# Heightmap generation using the Diamond Square algorithm — Part 1

## An overview and C++ implementation

**The algorithm**

The Diamond Square algorithm is a method for generating random heightmaps. The algorithm can be applied on a two-dimensional square array with a size of *2ⁿ+1. *As the name implies, the algorithm consists of two steps: the *diamond step* and the *square step*. The basic idea is to set a midpoint of a square as the average of the four corners plus a random value.

*The diamond step: *for each square in the array the midpoint is set to the average of the four corners plus a random value.

*The square step: *for each diamond the midpoint is set to the average of the four corner points plus a random value.

Here we are faced with the first problem that can arise when developing this algorithm. The midpoints on the side of the array will have only three values available to compute the average, with the fourth resulting out of the array bounds. Different strategies can be adopted to solve the problem. Here there are some: use a random value; use only the three available values; take the value from the other side of the array (*wrapping*).

In my implementation I’ve chosen to use only three values.

At each iteration the *step size* is halved as well as the multiplier for the random values. Choosing an high value for the random multiplier and initializing more squares before the algorithm starts allow us to obtain a more random result, with several areas having different ranges of values.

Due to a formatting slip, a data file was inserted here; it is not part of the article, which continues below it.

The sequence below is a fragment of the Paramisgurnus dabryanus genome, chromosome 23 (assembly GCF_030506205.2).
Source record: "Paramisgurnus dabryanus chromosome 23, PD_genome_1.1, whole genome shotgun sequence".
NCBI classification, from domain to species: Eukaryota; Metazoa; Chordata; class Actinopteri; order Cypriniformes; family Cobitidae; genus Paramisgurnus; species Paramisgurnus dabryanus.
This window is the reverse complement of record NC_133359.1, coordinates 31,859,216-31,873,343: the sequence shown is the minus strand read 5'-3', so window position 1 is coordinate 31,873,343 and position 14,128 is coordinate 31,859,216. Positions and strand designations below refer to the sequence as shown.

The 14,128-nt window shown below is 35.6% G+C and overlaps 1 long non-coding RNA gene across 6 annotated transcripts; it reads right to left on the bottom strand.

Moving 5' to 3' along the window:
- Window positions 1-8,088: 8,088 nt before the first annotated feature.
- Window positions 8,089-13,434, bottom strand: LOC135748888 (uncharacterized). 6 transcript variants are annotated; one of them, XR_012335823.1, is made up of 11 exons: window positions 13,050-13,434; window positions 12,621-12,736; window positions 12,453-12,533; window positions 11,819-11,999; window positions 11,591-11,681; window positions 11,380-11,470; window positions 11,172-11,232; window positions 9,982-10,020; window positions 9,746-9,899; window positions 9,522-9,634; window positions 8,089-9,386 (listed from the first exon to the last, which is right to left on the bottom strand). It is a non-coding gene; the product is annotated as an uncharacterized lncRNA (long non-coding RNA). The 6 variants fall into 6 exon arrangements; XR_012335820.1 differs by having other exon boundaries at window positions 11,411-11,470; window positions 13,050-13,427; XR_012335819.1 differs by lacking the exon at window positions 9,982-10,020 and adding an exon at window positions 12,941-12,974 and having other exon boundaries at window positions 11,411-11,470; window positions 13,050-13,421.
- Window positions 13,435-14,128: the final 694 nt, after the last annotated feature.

# The implementation

I’ve implemented the algorithm in C++ with a class hierarchy that allowed me to implement different versions of the algorithm.

The first thing to do is to initialize the array with random values on the corners of the initial square(s). I use the *step* variable to identify the size of the initial square(s) and later during the execution the size of the sub-squares to be computed on each iteration. This value is also equal the distance between the midpoints of adjacent squares.

Once the array is initialized the algorithm can start to perform the necessary iterations, each consisting of a diamond step and a square step.

In the diamond step we make a pass on the midpoint of each square to be processed during the iteration. Knowing that the size of a square is equivalent to *step* it is sufficient to start from a value equivalent to *step / 2 *(*half*) and move by *step *to reach the next midpoint. The code is self-explanatory for the recovery of the corner values.

The square step cycles are a bit more complicated. I suggest to simulate the execution of the loops on a small array on paper to understand the meaning of indexing. Inside the loops we can find the necessary checks for the ghost values outside the array.

# Results

Here are some images obtained with the algorithm. All images were generated in *4k* in uncompressed *bmp *format and converted in compressed *jpg*. My implementation is capable of generating images up to *16k*.

This is what can be achieved with a simple image coloring algorithm based on range of values and interpolation of colors. As you can see, by increasing the initial random multiplier and the number of randomly initialized squares different effects resembling a zoom-out are obtained.

# Conclusions

I hope this article will be useful. There are few online resources regarding this algorithm and all of them discordant with each other, leading to confusion.

In the second part we will see a parallel implementation on GPU using CUDA.

You can find the source code on Github.